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Dragonfish: A Novel Paperback – August 2, 2016
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“[A] strong first novel for its risk taking, for its collapsing of genre, for its elegant language and its mediation of a history that is integral to post-1960s American identity yet often ignored. . . . Above all, Tran’s novel is a refreshing and entertaining story.” (Chris Abani - New York Times)
“A superb debut novel . . . that takes the noir basics and infuses them with the bitters of loss and isolation peculiar to the refugee and immigrant tale.” (Maureen Corrigan - Fresh Air)
“[A] hard-hitting debut novel…. [Suzy is] a mystery no one can solve, particularly the people turning all their efforts in the wrong direction. But while their efforts aren’t fruitful, they’re absorbing. And they speak to the way everyone is a bit of an enigma to other people, no matter how many words they put into the effort to be understood.” (NPR Books)
“A sophisticated mystery anchored in one woman’s quest to make amends with the daughter she abandoned, Dragonfish delicately capsizes our notions of what it means to long for escape from the prisons of our own making.” (Ploughshares)
“Everything is perfect there, those quiet little garnishes of idiosyncratic detail are gifts, both amusing and full of character. Tran’s novel is filled with this sort of inspired meticulousness, and reading it is to enter its world.” (Barnes & Noble Review)
“Like Gatsby, the characters in Tran’s novel yearn for something unattainable. . . . This and the feeling that there will only be a tragic end are what elevate Dragonfish beyond its bookstore genre.” (Los Angeles Review of Books)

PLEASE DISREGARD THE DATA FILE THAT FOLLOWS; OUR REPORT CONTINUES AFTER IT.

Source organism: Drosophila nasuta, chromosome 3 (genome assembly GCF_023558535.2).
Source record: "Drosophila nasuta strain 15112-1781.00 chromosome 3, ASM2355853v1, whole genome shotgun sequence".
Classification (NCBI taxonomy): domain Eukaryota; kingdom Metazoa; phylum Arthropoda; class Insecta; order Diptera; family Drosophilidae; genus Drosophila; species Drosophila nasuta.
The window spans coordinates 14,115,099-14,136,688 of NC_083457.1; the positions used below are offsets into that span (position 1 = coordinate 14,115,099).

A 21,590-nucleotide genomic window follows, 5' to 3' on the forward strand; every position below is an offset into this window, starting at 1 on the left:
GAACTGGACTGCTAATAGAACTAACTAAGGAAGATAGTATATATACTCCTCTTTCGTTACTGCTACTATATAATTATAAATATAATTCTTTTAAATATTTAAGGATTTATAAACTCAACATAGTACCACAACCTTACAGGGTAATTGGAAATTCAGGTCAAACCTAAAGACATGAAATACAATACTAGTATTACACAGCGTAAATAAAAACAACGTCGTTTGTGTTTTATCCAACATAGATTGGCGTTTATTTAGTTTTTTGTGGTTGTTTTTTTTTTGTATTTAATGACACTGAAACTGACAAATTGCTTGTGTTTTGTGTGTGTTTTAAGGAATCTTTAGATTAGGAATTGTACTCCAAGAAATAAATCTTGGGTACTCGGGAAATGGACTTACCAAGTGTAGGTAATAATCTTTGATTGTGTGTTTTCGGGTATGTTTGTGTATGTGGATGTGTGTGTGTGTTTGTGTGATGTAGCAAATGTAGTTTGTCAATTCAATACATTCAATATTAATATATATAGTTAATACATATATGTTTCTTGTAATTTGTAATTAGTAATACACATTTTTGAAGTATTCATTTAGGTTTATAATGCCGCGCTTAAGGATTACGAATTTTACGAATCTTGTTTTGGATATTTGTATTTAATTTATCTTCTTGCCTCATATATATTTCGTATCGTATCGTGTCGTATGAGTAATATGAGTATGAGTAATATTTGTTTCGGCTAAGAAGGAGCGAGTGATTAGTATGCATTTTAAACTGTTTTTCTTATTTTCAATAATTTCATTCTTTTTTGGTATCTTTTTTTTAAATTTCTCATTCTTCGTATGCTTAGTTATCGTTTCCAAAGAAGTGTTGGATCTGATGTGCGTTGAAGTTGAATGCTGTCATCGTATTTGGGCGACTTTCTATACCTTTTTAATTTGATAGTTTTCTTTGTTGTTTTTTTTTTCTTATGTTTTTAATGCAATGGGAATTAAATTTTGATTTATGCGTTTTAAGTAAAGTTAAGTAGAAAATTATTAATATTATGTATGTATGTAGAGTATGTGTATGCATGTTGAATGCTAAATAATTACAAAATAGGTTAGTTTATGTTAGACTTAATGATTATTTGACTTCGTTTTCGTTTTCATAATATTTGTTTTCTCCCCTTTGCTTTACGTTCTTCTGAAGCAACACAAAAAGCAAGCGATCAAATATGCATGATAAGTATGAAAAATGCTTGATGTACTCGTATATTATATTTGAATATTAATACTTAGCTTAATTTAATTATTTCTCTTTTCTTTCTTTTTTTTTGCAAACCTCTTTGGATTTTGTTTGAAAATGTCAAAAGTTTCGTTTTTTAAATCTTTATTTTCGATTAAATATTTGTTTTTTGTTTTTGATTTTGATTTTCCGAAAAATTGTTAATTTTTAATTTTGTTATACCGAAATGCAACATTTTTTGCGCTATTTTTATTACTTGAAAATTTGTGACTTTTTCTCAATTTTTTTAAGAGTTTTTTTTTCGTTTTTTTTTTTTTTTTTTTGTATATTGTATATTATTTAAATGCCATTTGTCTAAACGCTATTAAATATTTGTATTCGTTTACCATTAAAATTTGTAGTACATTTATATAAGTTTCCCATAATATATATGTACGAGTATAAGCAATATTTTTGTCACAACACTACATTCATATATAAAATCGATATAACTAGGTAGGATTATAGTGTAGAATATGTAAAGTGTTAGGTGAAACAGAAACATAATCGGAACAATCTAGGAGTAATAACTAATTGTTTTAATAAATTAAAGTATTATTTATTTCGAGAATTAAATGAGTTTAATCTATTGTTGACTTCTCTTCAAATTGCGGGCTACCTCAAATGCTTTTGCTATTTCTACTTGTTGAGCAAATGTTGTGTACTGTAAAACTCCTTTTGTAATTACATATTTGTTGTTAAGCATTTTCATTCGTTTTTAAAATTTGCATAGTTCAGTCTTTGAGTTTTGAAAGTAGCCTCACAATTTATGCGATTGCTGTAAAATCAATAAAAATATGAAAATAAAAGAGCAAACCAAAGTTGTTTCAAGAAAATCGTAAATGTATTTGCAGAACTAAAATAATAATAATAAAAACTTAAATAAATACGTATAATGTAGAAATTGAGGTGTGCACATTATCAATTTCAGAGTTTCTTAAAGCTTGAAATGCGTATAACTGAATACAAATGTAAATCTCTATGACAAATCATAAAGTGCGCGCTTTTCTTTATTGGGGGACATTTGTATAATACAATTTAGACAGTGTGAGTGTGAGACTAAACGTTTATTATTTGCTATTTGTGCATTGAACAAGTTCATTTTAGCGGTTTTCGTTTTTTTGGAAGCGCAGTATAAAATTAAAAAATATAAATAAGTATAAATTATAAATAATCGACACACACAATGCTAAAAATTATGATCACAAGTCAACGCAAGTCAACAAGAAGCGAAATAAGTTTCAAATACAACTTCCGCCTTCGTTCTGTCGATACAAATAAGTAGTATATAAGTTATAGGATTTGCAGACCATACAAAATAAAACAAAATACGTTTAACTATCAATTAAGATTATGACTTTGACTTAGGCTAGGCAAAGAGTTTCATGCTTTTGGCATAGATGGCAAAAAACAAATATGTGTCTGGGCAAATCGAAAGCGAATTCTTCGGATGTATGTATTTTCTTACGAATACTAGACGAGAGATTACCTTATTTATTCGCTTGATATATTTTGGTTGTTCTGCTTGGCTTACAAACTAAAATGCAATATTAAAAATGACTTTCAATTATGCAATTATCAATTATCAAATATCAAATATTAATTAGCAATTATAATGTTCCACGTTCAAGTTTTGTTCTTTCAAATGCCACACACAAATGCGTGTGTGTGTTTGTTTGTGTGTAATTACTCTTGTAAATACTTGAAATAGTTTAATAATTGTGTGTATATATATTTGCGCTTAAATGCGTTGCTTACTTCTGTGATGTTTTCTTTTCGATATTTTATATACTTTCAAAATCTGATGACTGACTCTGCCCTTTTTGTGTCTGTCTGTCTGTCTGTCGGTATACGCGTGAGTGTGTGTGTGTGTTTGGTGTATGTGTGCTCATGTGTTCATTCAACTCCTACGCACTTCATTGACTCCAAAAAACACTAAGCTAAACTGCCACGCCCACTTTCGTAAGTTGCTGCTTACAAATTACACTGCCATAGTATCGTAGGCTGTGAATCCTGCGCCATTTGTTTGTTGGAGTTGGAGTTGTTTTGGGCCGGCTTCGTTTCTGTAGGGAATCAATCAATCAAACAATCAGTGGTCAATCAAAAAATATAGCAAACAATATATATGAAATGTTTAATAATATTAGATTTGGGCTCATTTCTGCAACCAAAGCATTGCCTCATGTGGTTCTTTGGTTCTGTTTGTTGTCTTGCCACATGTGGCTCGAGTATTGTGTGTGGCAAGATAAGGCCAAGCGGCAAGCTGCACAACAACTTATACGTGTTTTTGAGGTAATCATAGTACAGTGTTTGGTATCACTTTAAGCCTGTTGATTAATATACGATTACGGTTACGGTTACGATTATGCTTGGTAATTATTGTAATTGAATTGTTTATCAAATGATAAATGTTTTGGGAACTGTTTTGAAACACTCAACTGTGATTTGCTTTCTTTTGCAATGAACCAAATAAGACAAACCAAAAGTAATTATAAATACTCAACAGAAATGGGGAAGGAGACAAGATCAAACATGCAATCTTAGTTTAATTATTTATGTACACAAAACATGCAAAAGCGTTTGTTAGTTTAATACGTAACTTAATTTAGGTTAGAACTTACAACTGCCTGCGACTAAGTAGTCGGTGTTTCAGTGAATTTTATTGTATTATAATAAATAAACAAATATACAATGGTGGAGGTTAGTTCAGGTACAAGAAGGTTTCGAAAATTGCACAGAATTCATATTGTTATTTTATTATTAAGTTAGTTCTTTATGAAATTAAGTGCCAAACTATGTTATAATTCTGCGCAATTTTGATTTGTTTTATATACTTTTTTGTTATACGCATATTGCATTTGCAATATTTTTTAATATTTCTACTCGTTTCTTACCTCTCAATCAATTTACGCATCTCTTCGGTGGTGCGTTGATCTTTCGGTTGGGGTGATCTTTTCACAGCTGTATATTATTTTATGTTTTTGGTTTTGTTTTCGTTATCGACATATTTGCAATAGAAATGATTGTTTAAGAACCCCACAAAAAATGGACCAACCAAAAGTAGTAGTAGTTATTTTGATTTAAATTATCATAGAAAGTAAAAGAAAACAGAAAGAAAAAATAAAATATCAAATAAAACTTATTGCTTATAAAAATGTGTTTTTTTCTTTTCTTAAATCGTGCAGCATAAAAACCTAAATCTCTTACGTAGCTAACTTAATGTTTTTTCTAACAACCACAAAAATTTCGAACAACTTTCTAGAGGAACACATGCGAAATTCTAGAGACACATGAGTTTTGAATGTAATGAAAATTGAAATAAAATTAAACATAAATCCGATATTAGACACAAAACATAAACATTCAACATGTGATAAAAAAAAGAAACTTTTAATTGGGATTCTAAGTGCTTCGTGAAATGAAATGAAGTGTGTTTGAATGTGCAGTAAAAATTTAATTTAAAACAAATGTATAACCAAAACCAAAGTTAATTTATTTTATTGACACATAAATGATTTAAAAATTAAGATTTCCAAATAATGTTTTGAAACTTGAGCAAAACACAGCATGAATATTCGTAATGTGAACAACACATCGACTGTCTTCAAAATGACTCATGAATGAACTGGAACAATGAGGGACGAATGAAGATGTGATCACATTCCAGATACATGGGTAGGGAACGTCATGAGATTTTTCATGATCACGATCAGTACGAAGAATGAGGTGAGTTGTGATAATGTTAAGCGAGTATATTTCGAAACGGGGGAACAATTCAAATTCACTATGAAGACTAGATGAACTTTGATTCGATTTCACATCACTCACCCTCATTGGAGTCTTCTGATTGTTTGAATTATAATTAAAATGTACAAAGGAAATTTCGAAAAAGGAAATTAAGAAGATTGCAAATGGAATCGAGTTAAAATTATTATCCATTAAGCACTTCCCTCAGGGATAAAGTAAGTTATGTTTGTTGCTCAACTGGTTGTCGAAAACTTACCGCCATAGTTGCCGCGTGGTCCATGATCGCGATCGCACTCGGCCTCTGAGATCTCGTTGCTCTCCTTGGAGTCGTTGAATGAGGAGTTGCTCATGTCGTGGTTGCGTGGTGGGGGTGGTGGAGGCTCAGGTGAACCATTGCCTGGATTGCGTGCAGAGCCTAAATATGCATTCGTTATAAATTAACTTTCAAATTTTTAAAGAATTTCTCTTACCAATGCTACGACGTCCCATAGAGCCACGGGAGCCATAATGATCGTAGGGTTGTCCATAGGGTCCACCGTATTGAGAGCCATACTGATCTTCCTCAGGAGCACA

“Nuanced and elegiac. . . . Vu Tran takes a strikingly poetic and profoundly evocative approach to the conventions of crime fiction in this supple, sensitive, wrenching, and suspenseful tale of exile, loss, risk, violence, and the failure of love.” (Donna Seaman - Booklist)
“[A] most enjoyable mystery, from its distinct, dazzling premise all the way to its satisfying conclusion.” (Publishers Weekly, Starred review)
“Tran’s splendid first novel will quickly engage you with its suspenseful story. . . . Dark and gripping. . . . Dragonfish will keep you reading, out of fear that if you stop, you will never truly surface.” (Anne Morris - Dallas Morning News)
About the Author
Vu Tran, winner of a Whiting Award recognizing “exceptional talent and promise,” teaches creative writing at the University of Chicago.
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Top Customer Reviews
Vu Tran really hit the ground running with this novel. Keep it up, bro.
Suzy’s real name was Hung, but Robert renamed her Suzy.
Four months later, Robert and Suzy married.
Reading this novel was like watching an unconventional marriage fall apart. I think some of the main causes of disturbance were background differences, including interest incompatibilities, and mental illness. One of the greatest blocks in this marriage were emotional maturity. Robert linked himself with Suzy’s world, eating her foods, absorbed himself in her culture, although he disliked it.
Suzy had placed crucifixes in every room in their home and insisted Robert attend church with her. She seemed to have no interest in Robert’s world. She never asked about his deceased parents. She showed no interest in his taste in foods or his hobbies. She rejected their having children.
While married to Robert, Suzy often wandered off at night, alone, in her night clothes. She would return smelling of cigarette smoke and alcohol, her bare feet soiled with dirt. Once, Robert found her in their yard sleeping on the ground beneath a tree.
After eight years of marriage, longsuffering Robert, who had taken Suzy’s bouts of silence, temper tantrums, verbal, and physical abuse, in a brief fit of rage, battered her during an argument. Although he was apologetic, the next day, Suzy left Robert and filed for divorce.
Suzy then moved to Las Vegas, Nevada. There she met and married Vietnamese born, Sonny, a brutal man, considered a high stakes gambler and crime boss.